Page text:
The question of the subject occupies the central place in critical thought. The radical transformation of society requires a social agent to carry it out, one that must necessarily be born from the accession to consciousness of the people who are most affected by the crisis. The problem lies in the fact that this subject cannot be constituted within a totalitarian system, one in which domination penetrates and seizes all aspects of life. This subject must be formed by means of desertion or exclusion. The processes of secession are slow, because they depend on personal decisions under difficult circumstances; they are problematic, because the system does not favor life on the margins; and they are susceptible to deviations from their goals, since they tend to overemphasize one aspect of their secession, cooperation, to the detriment of the other, the struggle, which is why their anti-capitalism is often sidetracked towards experimentation within capitalism. On the other hand, however, involuntary exclusion, often enclosed in the urban periphery, imprisoned in areas that have been abandoned by the system, responds to the economic violence causes it with a violence under the opposite sign, but the vandalism of the excluded is not an attempt to change the world, but forms a part of this world. Desertion is also a cultural phenomenon, but total deracination prevents the street gangs of looters from constructing a free community, even one based on predation, such as were constituted, in another time, by the associations of corsairs: all they have is rap music and what they need is an authentic culture of exclusion. So far, only those communities that have resisted the social relations of the market, the indigenous populations not engulfed by the way of life imposed by capital, have been able to forge a social subject capable of elaborating a project of social transformation, by extending their communitarian structures both into the adjacent rural areas as well as the urban neighborhoods. The best example of what we are talking about is the 2006 Commune of Oaxaca.


One thing that is clear is that the collective protagonist of the solution of the crisis will arise from communities of neighbors, not from organizations of the vanguard, trade unions or councils. Such communities are not necessarily the result of an exodus to the countryside, since anti-capitalist secession can also take place within the conurbation. Indeed, given the current state of the population, the outbreak of hostilities will necessarily take place in the decomposing urban areas. It is in the urban areas where the masses have to “take to the hills”. The rural advance parties can open up the way forward, but the crisis will really break out only when the conurbation explodes, which will take place, for example, if the lack of fuel causes supply problems. The inevitable energy crisis, by paralyzing transport, will lead to successive food crises with disastrous consequences for survival in the metropolis. In the highly developed capitalist countries where there are no virgin zones where a community could survive and radiate its influence towards the urban space, the territorial conflict in the rural areas could very well play the role of catalyst of this community, but the largest number of participants will come from the masses confined in the cities. Furthermore, the urban struggle can make sense if it is also engaged in the defense of territory. De-urbanization will follow the same road as urbanization.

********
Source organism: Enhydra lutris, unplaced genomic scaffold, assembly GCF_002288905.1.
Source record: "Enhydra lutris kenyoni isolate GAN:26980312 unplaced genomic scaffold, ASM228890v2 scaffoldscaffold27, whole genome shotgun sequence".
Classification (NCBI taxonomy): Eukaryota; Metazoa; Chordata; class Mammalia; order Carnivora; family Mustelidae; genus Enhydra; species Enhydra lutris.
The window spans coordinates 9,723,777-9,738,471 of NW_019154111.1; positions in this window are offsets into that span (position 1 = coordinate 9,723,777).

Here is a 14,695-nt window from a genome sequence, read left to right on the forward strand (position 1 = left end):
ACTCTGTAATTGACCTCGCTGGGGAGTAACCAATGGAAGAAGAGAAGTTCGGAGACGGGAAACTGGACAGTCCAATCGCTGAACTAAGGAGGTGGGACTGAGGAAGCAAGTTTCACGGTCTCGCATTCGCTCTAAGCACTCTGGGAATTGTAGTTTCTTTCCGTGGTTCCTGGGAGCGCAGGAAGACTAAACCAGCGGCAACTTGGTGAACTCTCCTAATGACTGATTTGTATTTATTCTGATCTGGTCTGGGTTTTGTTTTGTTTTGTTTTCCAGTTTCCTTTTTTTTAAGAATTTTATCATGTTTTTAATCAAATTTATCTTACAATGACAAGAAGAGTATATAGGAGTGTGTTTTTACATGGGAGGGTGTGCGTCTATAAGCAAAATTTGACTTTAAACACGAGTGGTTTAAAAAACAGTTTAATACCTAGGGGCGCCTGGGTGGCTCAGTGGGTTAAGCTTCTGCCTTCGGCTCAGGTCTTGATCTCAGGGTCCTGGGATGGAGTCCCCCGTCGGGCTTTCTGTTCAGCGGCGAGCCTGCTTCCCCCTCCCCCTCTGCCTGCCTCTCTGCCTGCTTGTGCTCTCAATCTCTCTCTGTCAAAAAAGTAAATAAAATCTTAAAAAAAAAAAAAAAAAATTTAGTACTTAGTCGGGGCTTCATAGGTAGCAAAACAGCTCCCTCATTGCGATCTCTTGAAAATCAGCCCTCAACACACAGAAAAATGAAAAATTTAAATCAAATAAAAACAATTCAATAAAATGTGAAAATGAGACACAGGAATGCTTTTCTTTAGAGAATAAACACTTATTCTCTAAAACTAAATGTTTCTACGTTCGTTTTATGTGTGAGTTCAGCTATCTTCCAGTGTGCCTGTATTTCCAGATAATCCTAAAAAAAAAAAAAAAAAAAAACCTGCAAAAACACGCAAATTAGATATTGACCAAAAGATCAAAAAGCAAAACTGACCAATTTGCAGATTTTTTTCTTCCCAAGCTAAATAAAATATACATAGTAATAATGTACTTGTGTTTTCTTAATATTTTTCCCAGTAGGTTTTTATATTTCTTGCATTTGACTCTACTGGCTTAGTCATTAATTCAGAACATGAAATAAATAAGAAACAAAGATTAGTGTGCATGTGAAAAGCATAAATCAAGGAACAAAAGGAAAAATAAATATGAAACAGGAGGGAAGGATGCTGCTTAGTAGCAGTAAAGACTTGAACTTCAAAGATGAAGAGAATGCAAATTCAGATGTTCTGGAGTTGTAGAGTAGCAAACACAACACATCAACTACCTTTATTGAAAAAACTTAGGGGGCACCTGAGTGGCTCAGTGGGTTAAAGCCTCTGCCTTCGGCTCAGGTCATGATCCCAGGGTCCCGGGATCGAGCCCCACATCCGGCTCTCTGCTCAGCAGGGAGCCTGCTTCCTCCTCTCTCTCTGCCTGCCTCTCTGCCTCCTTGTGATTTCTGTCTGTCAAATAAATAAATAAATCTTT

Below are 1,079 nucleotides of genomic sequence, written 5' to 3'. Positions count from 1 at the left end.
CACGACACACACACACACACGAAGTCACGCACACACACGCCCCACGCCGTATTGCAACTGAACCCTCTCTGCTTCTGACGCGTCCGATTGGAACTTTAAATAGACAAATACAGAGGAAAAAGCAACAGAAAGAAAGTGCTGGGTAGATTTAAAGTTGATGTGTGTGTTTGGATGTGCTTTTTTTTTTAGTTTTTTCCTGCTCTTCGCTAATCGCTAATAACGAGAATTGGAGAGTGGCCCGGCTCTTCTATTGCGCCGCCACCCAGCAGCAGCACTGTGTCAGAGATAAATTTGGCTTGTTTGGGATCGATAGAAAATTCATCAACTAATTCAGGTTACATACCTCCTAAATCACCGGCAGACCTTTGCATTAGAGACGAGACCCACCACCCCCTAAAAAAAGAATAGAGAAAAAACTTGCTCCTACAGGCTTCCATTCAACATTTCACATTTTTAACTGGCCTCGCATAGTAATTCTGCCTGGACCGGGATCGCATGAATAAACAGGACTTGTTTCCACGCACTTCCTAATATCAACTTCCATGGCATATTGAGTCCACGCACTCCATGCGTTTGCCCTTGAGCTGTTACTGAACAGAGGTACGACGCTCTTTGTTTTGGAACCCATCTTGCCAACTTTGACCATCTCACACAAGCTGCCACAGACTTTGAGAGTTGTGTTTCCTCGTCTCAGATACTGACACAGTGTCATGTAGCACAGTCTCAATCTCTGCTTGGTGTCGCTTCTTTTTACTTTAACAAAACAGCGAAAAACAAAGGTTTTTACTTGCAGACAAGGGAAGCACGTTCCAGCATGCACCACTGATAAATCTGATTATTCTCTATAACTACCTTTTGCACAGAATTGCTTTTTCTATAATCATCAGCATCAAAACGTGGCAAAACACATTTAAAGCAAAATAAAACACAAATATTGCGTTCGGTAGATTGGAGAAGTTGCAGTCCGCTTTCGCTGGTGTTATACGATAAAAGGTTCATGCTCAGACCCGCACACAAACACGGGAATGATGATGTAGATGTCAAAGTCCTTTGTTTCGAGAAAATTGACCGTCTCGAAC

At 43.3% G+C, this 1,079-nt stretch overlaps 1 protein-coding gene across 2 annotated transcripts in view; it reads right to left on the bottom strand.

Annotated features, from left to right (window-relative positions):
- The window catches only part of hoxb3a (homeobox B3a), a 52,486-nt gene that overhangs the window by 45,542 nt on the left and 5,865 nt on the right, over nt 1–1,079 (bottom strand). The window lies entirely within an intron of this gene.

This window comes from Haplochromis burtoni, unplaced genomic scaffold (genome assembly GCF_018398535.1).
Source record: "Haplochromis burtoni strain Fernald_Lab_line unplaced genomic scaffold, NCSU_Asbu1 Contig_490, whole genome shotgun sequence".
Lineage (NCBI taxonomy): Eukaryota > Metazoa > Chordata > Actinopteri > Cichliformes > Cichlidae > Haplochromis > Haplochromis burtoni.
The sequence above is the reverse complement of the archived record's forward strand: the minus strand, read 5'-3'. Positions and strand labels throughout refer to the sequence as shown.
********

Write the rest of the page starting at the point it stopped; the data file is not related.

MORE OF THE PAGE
The processes of ruralization will at first have to engender mixed communities in a double sense: agrarian and urban, on the one hand; and communities engaged in the labor of creation and that of struggle, on the other. The most important battle that has to be won is the one that is being waged already against progressivist ideologies and the staunch defenders of the continuing development of the productive forces. This battle is being fought for the most part on the terrain of the critique of science and technology, that is, on the terrain of the critique of the dominant industrial culture, because the disintegration of this culture of growth, of consumption and of progress, without use value, must give birth to a counterculture of fraternity and the gift, without exchange value. This counterculture must not exist as a sphere that is separate from the rest of the communitarian activities, but as an internal space of free creation involved in the anti-industrial transformation of society. For this reason it will be more similar to the old popular culture than to the classical culture of the elites, and will be more oral than written, for, in homage to the liberating experiences of the past, this culture will be created in order to be spoken, not to be read or “audio-visualized”. Oralization is the cultural counterpart of de-industrialization, just as dialectization is the abandonment of the standardizing techno-culture of late capitalism. The local dialects spoken in the communitarian spaces will replace the specialized jargons of the virtualized spaces of power. The future revolution—a revolution is nothing but the end of a crisis—will encounter its adequate means of expression in the argot of those who fight for freedom.


The current crisis, the threshold of a depression in every sense of the word, introduces us to a scenario of profound change and traumatic rupture, where it is impossible to reverse course. The consequences will be of momentous importance. Society, as the kingdom of the irrational and the arbitrary—as the domain of the spectacle—has become too unstable and too unreal. The necessary conflicts will return the world to reality, but it will be a warlike reality. The social struggle, like war, only unfolds in the realm of risk; it breathes an atmosphere of danger. Its development is unforeseeable: it might immerse us again in the worst nightmare or it might just get us out of this mess. Victory is never certain but the crisis is a factor in its favor. It shows us the vulnerable points of the enemy, the points where it is feasible to attack with guarantees of success.

Miguel Amorós

Notes for a talk/debate at the Jornadas Libertarias de Castellón, October 6, 2012.

Translated in November 2013 from a copy of the Spanish original provided by the author.